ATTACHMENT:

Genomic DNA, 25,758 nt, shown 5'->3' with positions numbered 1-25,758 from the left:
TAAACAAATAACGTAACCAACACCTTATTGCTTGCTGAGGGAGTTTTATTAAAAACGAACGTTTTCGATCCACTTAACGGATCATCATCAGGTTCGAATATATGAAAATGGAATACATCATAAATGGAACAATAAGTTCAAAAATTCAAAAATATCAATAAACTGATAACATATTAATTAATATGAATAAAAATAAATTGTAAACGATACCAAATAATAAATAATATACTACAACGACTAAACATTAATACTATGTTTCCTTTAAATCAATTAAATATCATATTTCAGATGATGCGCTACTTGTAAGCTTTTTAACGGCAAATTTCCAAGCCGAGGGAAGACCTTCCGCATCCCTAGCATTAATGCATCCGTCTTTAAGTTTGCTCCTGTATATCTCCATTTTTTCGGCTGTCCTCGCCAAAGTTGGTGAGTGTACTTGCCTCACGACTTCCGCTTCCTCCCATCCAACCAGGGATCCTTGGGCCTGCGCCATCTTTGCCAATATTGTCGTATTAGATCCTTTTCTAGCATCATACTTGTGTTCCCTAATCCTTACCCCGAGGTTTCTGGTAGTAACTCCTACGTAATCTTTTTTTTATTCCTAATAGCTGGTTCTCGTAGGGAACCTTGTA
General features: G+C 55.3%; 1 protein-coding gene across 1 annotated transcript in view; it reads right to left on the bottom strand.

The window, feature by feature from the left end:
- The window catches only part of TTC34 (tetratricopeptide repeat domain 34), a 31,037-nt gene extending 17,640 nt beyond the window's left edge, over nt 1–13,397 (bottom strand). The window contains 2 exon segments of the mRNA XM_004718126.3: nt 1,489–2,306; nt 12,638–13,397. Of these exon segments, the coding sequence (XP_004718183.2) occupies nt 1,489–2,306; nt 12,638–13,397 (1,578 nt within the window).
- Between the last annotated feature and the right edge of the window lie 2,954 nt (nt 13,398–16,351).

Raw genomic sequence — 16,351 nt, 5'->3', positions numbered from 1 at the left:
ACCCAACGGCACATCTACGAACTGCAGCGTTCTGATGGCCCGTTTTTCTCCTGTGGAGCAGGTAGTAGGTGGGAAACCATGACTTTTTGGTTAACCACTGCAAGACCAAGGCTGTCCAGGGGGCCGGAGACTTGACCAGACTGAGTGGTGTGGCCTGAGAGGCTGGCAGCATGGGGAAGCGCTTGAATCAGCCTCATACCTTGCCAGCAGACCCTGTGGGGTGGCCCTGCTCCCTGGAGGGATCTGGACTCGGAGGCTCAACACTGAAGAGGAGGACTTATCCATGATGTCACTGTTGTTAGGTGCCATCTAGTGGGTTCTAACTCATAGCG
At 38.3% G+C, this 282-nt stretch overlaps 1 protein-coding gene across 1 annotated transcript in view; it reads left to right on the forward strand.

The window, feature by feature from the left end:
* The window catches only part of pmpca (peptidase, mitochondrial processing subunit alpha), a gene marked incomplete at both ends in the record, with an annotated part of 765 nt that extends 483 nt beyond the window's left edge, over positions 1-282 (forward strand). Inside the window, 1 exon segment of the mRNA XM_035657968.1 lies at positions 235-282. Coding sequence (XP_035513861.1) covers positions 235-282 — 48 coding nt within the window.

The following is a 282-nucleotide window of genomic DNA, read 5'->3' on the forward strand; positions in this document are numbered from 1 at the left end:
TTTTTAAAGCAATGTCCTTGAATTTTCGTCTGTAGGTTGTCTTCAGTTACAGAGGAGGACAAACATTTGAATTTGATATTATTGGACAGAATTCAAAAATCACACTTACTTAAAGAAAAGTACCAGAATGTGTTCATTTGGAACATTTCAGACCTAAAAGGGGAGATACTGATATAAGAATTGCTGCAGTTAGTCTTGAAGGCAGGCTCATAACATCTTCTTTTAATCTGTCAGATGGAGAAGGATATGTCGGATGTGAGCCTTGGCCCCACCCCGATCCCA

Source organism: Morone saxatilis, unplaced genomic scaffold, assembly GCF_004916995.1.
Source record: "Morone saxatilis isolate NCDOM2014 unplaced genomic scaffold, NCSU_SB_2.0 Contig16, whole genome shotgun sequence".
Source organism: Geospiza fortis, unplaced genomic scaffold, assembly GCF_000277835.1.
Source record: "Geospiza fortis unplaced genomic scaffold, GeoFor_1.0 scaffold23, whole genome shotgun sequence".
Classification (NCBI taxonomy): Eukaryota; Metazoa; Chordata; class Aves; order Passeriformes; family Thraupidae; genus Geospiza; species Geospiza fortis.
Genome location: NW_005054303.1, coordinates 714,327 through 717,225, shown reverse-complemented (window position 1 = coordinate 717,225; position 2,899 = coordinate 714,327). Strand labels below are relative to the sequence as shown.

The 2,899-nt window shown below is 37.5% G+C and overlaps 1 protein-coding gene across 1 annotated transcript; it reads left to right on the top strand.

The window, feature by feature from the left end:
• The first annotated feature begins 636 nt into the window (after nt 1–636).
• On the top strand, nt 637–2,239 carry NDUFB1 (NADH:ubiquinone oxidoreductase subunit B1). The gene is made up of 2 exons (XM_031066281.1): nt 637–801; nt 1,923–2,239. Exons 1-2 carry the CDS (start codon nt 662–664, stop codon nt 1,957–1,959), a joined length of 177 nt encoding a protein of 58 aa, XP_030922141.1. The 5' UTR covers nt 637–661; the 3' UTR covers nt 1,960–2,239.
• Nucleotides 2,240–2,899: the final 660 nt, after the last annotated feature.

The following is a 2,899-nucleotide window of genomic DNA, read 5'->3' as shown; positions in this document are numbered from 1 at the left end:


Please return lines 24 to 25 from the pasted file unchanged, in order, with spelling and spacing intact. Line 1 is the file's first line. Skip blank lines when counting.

• Nucleotides 2,240–2,899: the final 660 nt, after the last annotated feature.

The following is a 2,899-nucleotide window of genomic DNA, read 5'->3' as shown; positions in this document are numbered from 1 at the left end: